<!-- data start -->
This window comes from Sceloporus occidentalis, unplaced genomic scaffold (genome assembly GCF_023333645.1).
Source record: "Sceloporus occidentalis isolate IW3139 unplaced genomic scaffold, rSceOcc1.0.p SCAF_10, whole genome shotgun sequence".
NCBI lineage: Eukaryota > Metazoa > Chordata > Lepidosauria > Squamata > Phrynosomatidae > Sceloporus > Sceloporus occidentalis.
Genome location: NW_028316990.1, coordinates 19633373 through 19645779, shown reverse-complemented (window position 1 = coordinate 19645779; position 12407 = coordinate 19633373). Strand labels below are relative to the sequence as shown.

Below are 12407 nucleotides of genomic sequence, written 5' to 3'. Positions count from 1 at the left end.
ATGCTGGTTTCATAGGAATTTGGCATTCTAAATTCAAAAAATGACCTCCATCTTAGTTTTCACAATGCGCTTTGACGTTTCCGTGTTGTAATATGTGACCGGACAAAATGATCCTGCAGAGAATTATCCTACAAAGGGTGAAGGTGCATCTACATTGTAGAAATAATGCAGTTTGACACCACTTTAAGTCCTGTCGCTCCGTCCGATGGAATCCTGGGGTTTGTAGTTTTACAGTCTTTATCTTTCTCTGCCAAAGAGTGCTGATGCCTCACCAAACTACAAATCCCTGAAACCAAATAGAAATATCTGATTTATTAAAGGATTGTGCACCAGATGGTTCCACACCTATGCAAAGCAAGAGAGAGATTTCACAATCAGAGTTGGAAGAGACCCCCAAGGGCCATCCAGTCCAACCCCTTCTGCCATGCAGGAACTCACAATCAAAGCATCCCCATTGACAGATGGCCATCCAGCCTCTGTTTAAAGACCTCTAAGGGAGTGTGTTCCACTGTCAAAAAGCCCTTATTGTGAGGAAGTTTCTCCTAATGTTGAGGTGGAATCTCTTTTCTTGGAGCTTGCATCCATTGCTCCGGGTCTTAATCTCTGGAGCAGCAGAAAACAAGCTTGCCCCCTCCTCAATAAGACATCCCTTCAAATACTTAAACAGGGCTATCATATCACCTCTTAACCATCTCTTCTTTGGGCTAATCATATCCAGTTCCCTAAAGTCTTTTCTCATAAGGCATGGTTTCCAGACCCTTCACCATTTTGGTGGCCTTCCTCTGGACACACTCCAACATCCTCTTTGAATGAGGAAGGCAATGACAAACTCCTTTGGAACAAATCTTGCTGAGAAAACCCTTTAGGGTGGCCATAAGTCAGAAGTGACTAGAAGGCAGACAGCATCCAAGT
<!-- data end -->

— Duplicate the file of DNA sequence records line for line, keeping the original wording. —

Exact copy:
This window comes from Sceloporus occidentalis, unplaced genomic scaffold (genome assembly GCF_023333645.1).
Source record: "Sceloporus occidentalis isolate IW3139 unplaced genomic scaffold, rSceOcc1.0.p SCAF_10, whole genome shotgun sequence".
NCBI lineage: Eukaryota > Metazoa > Chordata > Lepidosauria > Squamata > Phrynosomatidae > Sceloporus > Sceloporus occidentalis.
Genome location: NW_028316990.1, coordinates 19633373 through 19645779, shown reverse-complemented (window position 1 = coordinate 19645779; position 12407 = coordinate 19633373). Strand labels below are relative to the sequence as shown.

Below are 12407 nucleotides of genomic sequence, written 5' to 3'. Positions count from 1 at the left end.
ATGCTGGTTTCATAGGAATTTGGCATTCTAAATTCAAAAAATGACCTCCATCTTAGTTTTCACAATGCGCTTTGACGTTTCCGTGTTGTAATATGTGACCGGACAAAATGATCCTGCAGAGAATTATCCTACAAAGGGTGAAGGTGCATCTACATTGTAGAAATAATGCAGTTTGACACCACTTTAAGTCCTGTCGCTCCGTCCGATGGAATCCTGGGGTTTGTAGTTTTACAGTCTTTATCTTTCTCTGCCAAAGAGTGCTGATGCCTCACCAAACTACAAATCCCTGAAACCAAATAGAAATATCTGATTTATTAAAGGATTGTGCACCAGATGGTTCCACACCTATGCAAAGCAAGAGAGAGATTTCACAATCAGAGTTGGAAGAGACCCCCAAGGGCCATCCAGTCCAACCCCTTCTGCCATGCAGGAACTCACAATCAAAGCATCCCCATTGACAGATGGCCATCCAGCCTCTGTTTAAAGACCTCTAAGGGAGTGTGTTCCACTGTCAAAAAGCCCTTATTGTGAGGAAGTTTCTCCTAATGTTGAGGTGGAATCTCTTTTCTTGGAGCTTGCATCCATTGCTCCGGGTCTTAATCTCTGGAGCAGCAGAAAACAAGCTTGCCCCCTCCTCAATAAGACATCCCTTCAAATACTTAAACAGGGCTATCATATCACCTCTTAACCATCTCTTCTTTGGGCTAATCATATCCAGTTCCCTAAAGTCTTTTCTCATAAGGCATGGTTTCCAGACCCTTCACCATTTTGGTGGCCTTCCTCTGGACACACTCCAACATCCTCTTTGAATGAGGAAGGCAATGACAAACTCCTTTGGAACAAATCTTGCTGAGAAAACCCTTTAGGGTGGCCATAAGTCAGAAGTGACTAGAAGGCAGACAGCATCCAAGT